Not long back from making his name in Italy in the grossly underpaid Leone films, Eastwood
spent 1968-70 raking in big bucks as a top star, and figuring out how to extend his range past a
few facial scowls. He quickly found his footing, but for acting, Paint Your Wagon may be
his dullest role.
The grossly overproduced musical comedy was filmed at an expensive and remote mountain location by
a full Hollywood crew. From reports Savant has heard, it was a major sinkhole for Paramount dollars,
with weather causing terrible delays and every crewmember profiting from the chaos in glorious
overtime surcharges. Perhaps the inefficiency and waste had a hand in Clint Eastwood's decision to
start directing some of his own films. Savant has always suspected that Clint's big
Hollywood success was derived mostly from the fact that he brought his films in so cheaply. Cameraman
Bill Fraker also turned director for a spell after Paint Your Wagon;
with Monte Walsh and Reflection of Fear. Monstrously overbudget, overschedule pictures
like this one often result in key personnel making career changes.
A big attraction of Paint Your Wagon is Jean Seberg, an interesting choice for the role
of Elizabeth. Associated with leftist causes and experimental filmmakers, Seberg may have been a studio
dealmaker's attempt to tap into somebody's idea of a hip demographic. In reality, the star of Godard's
Breathless and Rosson's obscure Lilith had mostly worked in Europe and was in the middle
of a final attempt at Hollywood stardom. She landed parts in Pendulum and Airport,
but basically was not heard of again until her death in 1979 brought forth juicy tabloid stories about
her involvement with Black Panthers. Sort of a
latter-day Frances Farmer, 1
rumors have circulated about Seberg being murdered by the FBI or the CIA.
Although it comes to naught in a movie that starts as a tease and goes nowhere, Jean
Seberg brings a freshness and vitality to her Elizabeth role. Starting as a Mormon chattel-wife with
a knowing smirk and a wandering eye, she soon shows herself stronger than her male bedmates,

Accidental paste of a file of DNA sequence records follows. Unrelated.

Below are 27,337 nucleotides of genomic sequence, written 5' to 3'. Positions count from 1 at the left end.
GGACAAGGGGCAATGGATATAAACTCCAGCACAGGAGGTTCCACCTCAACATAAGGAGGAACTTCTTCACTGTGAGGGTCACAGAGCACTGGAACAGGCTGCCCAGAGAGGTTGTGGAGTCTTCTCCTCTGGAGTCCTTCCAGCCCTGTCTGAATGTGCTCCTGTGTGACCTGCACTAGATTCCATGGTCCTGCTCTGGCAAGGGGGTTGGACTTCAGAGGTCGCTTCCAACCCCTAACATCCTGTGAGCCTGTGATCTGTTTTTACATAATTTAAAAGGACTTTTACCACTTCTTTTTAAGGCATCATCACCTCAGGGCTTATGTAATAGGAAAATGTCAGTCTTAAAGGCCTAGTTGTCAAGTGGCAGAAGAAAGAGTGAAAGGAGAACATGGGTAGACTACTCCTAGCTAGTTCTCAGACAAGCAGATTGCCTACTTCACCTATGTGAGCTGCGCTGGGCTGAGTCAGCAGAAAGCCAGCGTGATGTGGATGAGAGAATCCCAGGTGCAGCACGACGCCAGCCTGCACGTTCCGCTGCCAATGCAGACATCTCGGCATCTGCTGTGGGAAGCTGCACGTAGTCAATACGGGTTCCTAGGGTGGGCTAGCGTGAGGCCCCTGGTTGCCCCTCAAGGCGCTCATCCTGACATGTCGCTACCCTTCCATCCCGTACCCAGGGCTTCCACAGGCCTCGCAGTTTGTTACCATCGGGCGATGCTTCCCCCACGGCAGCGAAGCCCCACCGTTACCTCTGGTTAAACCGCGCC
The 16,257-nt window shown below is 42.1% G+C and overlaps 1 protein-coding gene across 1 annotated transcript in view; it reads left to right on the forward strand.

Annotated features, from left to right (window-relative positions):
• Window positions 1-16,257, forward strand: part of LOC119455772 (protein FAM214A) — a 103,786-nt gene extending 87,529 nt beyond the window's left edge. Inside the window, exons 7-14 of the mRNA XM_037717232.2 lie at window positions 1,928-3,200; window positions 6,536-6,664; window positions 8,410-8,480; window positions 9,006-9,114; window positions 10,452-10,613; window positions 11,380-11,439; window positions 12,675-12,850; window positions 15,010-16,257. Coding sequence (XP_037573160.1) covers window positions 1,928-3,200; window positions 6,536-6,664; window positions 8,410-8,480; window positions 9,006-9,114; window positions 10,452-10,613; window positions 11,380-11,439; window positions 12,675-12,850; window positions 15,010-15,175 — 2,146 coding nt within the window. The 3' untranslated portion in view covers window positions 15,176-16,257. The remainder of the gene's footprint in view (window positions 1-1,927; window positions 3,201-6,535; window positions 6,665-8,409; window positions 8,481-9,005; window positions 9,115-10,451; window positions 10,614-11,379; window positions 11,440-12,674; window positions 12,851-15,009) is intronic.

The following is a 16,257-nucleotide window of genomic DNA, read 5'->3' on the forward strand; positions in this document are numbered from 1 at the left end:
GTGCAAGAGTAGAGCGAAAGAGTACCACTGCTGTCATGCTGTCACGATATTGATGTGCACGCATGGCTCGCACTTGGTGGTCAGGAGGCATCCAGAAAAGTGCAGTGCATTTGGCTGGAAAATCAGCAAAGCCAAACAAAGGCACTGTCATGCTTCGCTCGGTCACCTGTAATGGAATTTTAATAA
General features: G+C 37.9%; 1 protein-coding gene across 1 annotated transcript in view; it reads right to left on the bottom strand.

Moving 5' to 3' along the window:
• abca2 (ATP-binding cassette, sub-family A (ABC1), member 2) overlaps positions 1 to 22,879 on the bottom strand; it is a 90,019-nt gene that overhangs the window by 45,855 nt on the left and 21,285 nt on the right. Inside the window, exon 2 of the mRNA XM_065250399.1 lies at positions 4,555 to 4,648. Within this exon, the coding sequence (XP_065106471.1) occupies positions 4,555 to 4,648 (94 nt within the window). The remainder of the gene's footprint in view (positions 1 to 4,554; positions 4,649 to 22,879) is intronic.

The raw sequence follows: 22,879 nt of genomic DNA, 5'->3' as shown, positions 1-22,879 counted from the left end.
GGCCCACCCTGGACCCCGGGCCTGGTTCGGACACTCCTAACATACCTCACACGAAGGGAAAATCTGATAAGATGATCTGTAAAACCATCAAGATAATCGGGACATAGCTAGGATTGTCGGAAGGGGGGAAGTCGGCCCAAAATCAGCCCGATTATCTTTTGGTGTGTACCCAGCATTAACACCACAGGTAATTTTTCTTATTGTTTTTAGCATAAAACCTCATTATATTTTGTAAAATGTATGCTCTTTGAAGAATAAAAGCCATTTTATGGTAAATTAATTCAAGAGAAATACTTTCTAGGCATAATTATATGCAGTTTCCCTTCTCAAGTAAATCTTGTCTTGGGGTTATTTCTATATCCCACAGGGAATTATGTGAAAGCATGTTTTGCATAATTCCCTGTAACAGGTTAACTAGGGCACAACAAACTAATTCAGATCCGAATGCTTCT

making a particularly shrewd bargain with the sex-tamed Rumson. On their wedding night, Rumson rips the
top of her dress off (probably emptying theaters of churchgoers from here to Sioux City, Iowa), and
Seberg's provocative pride in her sexual power makes for about twenty seconds of real movie. Somewhere
between the bawdy sex-toy image of Kim Novak (Kiss Me, Stupid) and the later feminist 'real women'
image, stands this independent but welcoming vision of feminine power.
Unfortunately, none of this goes
beyond the idea stage. Paint Your Wagon prefers to waste its time in witless whorehouse humor
at the level of 'F Troop.' What one remembers from the show is the Hallmark Greeting
Card scenery, and the misused Ray Walston's bad Scots accent. In the unimpressive big finish, the Sodom-like
town collapses into the earth, undermined by greedy tunnel diggers. Going to Hell, get it?
Paramount's DVD of Paint Your Wagon is a good-looking disc that shows off beautiful
photographic exteriors and Bill Fraker's smoky interiors to great effect. The classic songs (They Call the
Wind Mariah) are strong in Dolby Digital, and the Intro, Intermission and exit music are intact. A trailer tries to
sell the film as if it were an action picture, with every punch and pratfall included. The disc is
closed-captioned and has English subtitles, that sometimes show an ignorance of the lyrics: "...the rain is
Tess, the fire's JOE, and they call the wind Mariah ..."
On a scale of Excellent, Good, Fair, and Poor,
Paint Your Wagon rates:
Packaging: Amaray case
Reviewed: January 1, 2002
1. The wonderful actress and star of Come and Get It commemorated
by Jessica Lange in the depressing film Frances. An intellectual and politically active woman,
Farmer was spurned by Hollywood for not playing the game. She later became mentally ill, and was
institutionalized. Frances claims that her conservative family had her lobotomized as punishment
for embarrassing them.
DVD Savant Text © Copyright 2007 Glenn Erickson